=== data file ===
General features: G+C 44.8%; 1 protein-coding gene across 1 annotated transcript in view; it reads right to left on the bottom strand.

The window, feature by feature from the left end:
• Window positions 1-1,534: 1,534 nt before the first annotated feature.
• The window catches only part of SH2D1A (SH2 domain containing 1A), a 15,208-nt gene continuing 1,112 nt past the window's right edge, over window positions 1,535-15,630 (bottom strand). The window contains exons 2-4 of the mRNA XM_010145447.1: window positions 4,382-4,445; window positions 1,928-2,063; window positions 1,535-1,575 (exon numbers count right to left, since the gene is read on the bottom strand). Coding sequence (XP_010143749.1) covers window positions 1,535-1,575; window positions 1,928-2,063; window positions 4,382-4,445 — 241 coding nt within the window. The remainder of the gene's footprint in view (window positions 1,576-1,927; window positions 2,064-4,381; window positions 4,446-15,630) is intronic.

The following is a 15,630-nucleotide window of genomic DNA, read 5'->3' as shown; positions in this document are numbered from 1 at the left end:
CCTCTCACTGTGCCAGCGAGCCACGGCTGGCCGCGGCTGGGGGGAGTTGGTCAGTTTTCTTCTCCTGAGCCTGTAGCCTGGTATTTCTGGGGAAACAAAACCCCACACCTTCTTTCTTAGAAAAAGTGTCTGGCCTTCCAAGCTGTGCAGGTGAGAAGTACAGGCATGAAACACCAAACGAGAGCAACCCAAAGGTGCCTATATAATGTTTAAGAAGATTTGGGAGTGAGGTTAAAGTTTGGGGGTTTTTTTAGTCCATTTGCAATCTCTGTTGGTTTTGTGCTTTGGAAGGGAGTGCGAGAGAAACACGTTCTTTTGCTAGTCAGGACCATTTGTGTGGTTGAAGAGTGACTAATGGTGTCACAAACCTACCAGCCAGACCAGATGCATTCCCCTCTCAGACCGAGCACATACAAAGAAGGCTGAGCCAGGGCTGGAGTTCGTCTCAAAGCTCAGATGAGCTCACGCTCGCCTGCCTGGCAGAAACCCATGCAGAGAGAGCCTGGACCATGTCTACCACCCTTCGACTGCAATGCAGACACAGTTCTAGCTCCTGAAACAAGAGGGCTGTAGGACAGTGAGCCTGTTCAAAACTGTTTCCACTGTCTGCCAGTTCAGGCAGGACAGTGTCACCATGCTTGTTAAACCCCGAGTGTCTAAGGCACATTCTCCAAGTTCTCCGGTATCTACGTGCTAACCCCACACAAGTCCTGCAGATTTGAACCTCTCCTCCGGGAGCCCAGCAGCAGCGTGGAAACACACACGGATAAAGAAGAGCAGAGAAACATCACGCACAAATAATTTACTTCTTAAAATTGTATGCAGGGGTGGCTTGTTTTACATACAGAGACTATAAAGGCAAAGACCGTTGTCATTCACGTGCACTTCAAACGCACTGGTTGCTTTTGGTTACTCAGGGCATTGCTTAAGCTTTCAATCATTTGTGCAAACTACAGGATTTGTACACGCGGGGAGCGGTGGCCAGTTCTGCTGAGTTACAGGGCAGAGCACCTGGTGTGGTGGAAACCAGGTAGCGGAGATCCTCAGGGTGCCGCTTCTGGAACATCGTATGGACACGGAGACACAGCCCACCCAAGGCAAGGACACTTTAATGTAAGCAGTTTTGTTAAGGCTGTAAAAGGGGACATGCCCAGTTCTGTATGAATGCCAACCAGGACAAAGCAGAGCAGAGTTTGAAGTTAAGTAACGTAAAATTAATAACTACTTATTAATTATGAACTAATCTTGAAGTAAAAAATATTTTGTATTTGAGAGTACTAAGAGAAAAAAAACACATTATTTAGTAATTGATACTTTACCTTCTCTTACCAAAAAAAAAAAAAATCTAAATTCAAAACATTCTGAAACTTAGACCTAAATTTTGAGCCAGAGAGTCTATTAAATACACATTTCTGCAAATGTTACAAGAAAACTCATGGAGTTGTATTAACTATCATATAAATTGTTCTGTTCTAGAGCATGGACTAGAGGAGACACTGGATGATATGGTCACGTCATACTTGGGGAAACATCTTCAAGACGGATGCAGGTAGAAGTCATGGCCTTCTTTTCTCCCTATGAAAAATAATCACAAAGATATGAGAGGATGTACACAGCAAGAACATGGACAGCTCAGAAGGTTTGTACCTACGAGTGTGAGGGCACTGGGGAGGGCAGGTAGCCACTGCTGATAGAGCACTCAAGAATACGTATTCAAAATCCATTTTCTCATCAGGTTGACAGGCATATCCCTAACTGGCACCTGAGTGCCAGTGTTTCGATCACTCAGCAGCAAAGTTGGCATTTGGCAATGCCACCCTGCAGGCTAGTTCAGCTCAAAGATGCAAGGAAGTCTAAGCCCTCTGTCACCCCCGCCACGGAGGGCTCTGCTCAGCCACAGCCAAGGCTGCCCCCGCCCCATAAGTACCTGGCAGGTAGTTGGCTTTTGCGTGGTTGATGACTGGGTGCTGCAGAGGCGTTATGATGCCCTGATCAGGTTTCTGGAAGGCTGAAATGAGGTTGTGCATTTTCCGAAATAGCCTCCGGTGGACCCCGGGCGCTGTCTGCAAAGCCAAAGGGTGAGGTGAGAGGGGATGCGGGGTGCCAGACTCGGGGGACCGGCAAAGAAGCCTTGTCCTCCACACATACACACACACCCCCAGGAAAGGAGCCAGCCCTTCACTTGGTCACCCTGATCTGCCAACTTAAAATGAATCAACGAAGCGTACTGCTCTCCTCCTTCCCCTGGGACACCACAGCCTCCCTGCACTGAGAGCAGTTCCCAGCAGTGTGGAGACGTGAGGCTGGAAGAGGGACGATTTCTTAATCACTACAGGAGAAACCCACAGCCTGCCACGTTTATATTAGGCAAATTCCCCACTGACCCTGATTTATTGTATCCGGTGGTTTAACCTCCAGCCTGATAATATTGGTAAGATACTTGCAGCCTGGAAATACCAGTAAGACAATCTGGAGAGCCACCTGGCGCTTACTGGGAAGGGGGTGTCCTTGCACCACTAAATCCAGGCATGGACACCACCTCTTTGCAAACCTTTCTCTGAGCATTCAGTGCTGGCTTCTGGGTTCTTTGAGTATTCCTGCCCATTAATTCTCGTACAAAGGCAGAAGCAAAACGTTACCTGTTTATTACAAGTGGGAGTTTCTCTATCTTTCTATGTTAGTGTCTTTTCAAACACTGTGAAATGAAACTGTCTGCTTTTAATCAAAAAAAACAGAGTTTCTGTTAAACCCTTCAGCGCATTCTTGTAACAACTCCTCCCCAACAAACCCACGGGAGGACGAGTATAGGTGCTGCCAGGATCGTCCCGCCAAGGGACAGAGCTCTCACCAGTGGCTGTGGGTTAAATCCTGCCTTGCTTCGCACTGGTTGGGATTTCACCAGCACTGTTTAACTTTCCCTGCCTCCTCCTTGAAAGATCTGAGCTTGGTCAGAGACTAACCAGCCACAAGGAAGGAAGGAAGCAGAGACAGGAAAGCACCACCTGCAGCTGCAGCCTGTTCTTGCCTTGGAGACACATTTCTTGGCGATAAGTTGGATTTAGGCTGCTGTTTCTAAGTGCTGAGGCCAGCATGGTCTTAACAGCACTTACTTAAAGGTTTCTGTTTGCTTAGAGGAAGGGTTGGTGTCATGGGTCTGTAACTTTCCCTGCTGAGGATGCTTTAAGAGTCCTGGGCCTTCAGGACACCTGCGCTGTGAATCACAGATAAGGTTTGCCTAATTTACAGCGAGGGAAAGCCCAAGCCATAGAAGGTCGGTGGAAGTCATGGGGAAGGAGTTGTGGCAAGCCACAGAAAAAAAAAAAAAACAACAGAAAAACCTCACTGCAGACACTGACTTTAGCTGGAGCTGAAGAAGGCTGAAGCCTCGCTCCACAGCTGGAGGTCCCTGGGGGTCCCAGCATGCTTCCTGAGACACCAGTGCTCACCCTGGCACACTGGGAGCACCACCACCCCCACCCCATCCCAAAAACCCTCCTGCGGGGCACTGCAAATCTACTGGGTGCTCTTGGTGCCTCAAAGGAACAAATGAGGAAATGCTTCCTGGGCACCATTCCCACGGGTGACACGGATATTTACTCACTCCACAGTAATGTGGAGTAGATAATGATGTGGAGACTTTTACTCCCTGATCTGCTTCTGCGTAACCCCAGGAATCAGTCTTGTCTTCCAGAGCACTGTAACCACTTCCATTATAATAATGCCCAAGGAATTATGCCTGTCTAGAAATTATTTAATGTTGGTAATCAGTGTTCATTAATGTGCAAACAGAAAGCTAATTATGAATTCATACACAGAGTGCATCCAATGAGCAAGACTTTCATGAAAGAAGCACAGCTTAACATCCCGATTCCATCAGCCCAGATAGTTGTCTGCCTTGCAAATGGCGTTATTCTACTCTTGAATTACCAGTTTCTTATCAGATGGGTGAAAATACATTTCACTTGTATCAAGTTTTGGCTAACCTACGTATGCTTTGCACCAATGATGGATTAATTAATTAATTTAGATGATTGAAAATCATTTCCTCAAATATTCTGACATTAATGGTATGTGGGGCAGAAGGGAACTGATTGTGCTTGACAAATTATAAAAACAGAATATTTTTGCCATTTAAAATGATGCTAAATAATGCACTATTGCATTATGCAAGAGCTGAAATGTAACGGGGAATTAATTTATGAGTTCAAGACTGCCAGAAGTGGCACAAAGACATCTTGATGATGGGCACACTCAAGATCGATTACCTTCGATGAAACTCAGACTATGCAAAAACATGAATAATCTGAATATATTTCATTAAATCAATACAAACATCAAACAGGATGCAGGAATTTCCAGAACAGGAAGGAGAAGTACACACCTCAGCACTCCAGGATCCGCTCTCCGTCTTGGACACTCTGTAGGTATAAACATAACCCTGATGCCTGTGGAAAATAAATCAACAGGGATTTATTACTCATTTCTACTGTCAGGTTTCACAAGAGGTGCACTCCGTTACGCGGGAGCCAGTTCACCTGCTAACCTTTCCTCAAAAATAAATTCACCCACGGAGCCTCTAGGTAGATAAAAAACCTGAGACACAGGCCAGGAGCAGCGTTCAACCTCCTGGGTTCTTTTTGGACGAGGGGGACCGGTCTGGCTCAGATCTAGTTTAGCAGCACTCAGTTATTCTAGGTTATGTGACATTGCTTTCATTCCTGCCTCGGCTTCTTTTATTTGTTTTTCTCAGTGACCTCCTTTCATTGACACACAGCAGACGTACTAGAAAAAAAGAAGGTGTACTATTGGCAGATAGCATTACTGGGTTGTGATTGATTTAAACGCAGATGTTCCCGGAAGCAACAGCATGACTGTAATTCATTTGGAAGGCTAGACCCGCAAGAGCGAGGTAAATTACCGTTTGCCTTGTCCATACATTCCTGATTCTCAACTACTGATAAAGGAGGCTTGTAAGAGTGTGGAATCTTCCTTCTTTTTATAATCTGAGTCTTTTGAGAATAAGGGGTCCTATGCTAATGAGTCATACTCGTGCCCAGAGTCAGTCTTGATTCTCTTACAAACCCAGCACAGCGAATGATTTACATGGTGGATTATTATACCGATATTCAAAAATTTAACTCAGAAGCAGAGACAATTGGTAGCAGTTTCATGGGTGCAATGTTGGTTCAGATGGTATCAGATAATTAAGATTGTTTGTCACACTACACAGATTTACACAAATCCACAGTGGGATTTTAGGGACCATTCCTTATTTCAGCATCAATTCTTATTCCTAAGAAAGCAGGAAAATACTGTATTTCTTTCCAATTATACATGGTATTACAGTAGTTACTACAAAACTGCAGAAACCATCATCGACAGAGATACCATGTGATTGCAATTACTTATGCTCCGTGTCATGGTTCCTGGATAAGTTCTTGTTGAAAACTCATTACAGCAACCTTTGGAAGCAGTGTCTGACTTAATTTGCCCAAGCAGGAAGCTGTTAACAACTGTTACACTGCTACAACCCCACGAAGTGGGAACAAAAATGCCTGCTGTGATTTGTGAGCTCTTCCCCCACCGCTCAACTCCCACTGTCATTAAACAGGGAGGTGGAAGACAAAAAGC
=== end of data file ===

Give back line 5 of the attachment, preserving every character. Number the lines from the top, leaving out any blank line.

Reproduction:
The following is a 15,630-nucleotide window of genomic DNA, read 5'->3' as shown; positions in this document are numbered from 1 at the left end: